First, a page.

Tuesday, 26 January 2010

Damage limitation

Four breakages in one session last week and none in any others. Coincidence? The children were not unruly and in each case the damage could be put down to 'fair wear and tear'.

This session was different in that, because the materials had not arrived for the instrument-making session I had intended, I implemented a Plan B. The session was one that is familiar to music teachers across the land. In fact I'd walked in on one earlier in the week. Every child held some kind of percussion instrument and was ostensibly composing a piece of music. The teacher was sitting at a desk in the corner, beyond numb. It was impossible to hear what any of the groups (each of three or four children) was playing and I doubt the participants had any real sense of what they had created until they premiered it for the rest of the class at the end of the lesson.

The casualties in my session were an mbira (key detached), a dulcimer (broken string), a stick tambourine (jingles fell off) and my beloved kokiriko, pictured (the string snapped). The first three are easily mended but the kokiriko was assembled by the hands of someone who knew their craft. Restringing it will be a project in itself.

So why the damage? It's no coincidence that when teenagers form bands they usually do it in groups of three or four and don't practise in the same room as all the other bands. When you can't hear the instrument you are playing it's natural to play it a bit louder. If you still can't hear it you play it louder still.

The fact is that good instruments, of the kind that inspire children, are often delicate and expensive and need close supervision. You need instruments built like tanks for the kind of session described above.

So why do we teach music in this way? If you learn an instrument you are usually taught one-to-one or occasionally in small groups. It is accepted that you need to hear what you are doing. There are lots of useful things we could teach children but choose not to either because we lack the facilities (astronomy, skiing, bricklaying) or because we simply choose not to (typing, cycle maintenance). So why do we persevere with classroom music when we lack the space and staff to make it worthwhile? It has reputation amongst children as being a 'doss' subject. Unfortunate, perhaps, but fully deserved under the circumstances.

My childhood experience of classroom music involved a genial old bloke chatting to us about everything under the sun, including, but only occasionally and in passing, music. (I didn't really get what we were doing until I studied philosophy at university some years later.) There was a piano in the room but he never played it, perhaps because he didn't think we would appreciate it or perhaps because he knew better than to turn his back on us. Or maybe he couldn't bear the fact that it remained untuned from one year to the next. I wonder what he would have made of the National Curriculum? It's contents may be workable in a school with excellent facilities and well-disciplined, bright and motivated children. In many places even trying to implement it smacks of appeasement and I'm sure the old chap would have had none of it.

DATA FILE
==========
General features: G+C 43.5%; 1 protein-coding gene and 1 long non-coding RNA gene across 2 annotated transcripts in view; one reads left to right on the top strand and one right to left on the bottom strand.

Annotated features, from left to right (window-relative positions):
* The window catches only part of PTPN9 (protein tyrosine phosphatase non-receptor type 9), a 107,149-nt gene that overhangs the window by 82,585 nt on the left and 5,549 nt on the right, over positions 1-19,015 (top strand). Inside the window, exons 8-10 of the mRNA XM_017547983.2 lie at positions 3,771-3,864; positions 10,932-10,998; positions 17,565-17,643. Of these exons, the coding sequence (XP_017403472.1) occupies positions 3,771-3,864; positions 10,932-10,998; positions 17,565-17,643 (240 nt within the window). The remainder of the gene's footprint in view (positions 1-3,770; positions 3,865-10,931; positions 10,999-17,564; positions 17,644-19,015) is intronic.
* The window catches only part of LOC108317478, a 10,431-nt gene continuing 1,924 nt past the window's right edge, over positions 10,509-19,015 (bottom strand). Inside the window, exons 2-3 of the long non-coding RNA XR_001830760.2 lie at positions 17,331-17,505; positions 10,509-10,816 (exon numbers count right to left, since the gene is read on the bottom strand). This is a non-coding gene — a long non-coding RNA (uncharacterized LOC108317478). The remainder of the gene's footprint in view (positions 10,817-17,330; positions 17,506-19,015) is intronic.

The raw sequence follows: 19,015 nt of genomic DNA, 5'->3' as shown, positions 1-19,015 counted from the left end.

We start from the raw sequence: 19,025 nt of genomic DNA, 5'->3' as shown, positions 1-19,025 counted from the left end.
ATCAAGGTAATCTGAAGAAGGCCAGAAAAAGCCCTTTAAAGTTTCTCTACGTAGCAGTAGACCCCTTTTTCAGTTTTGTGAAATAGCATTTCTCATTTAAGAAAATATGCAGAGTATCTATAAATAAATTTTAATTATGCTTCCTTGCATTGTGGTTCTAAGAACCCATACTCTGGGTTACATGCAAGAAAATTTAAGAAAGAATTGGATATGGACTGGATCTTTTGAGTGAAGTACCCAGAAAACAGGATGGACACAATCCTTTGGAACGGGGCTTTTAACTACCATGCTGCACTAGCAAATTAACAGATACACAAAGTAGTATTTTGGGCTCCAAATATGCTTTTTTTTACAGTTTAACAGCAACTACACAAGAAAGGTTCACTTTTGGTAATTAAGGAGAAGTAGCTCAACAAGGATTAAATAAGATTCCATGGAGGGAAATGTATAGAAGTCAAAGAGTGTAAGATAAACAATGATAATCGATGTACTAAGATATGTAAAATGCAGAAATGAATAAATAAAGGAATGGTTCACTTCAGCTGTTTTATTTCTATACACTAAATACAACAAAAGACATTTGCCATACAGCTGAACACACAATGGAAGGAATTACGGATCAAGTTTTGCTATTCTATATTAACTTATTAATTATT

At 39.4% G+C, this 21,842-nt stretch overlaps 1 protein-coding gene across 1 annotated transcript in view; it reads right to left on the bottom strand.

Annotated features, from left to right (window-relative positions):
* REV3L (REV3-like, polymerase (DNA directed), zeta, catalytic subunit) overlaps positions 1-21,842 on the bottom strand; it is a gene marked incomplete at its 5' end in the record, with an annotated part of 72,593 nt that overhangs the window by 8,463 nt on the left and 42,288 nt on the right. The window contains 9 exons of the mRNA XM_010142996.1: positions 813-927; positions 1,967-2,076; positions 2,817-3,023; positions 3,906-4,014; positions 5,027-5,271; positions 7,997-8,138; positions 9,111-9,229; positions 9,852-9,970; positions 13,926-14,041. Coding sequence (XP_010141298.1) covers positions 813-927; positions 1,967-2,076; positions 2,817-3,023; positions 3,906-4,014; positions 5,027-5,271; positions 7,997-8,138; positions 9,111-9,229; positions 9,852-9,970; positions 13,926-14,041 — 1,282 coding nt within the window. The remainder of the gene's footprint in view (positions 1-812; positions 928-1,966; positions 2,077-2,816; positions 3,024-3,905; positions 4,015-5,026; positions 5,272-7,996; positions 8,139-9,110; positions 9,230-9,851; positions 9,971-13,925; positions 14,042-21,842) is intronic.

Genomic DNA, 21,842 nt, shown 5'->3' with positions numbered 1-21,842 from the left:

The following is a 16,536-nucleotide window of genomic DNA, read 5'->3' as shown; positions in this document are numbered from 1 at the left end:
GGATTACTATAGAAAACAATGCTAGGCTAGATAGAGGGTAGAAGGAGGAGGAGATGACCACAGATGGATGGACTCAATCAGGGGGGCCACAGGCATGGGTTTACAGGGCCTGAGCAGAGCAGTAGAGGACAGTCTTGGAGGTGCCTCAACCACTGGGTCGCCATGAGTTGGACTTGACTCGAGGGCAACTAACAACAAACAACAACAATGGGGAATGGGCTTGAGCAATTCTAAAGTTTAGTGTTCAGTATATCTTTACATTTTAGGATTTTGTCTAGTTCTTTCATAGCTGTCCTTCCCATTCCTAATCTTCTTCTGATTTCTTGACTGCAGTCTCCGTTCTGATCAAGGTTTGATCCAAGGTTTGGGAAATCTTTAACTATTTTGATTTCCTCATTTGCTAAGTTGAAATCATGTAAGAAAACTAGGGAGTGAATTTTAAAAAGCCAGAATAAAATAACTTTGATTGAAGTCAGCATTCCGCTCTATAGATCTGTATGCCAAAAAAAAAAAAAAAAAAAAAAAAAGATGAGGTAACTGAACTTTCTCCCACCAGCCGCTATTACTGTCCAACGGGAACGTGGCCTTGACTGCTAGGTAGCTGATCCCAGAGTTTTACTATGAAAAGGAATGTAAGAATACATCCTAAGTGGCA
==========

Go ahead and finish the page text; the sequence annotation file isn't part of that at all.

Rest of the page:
1. Yes. The way music is taught in most schools does probably switch kids off....that's step one scuppered then. It is quite a specialist subject...like car mechanics, welding, astronomy etc to aim pass out to everyone. I wonder if Jane Austin told us it had to be on the timetable. Sustainable living, social skills, and finding stuff out are examples of more universal and relevant subjects from which a more colourful life could launch and show interest in specialist things like playing music.

    I think.

  2. Not sure I agree with Molly here. Every human culture that you can find makes (or has made, if it is extinct) music of some kind, so I'm of the opinion that it is universal rather than specialist.

  3. We had a kindly old chap for music...I suppose he was about 27. He used to put records of classical music on and then go outside for a ciggie. At the time we thought he was lazy and it wasn't a proper music lesson. With hindsight all us girls swooned to the incidental music of Carmen and I'm still hooked. His real teaching happened when he trusted us completely with the stack of records and buggered off. We really listened I still do.

  4. I have discussed with my musician husband all the benefits of music and it's many cross curricular links and how, when it's taught well, it can develop parts of the brain no other subject can reach so I retract my comment and put the WAY it is taught under question rather than why it should be taught.

  5. I agree that music is, or should be, universal. In Britain, for the most part, we have surrendered it to 'musicians'. These are specialists who make it for us. The way it is taught makes its creation seem even more remote and difficult. I agree it could be taught far better. I think the fact it is considered 'fun' means it is given low priority, hence poor funding and resources.

    Ultimately I think Sandra's teacher probably had it about right. Give the kids the means, light the blue touch paper and stand well back. Then they will direct their own learning and come for assistance as they need it.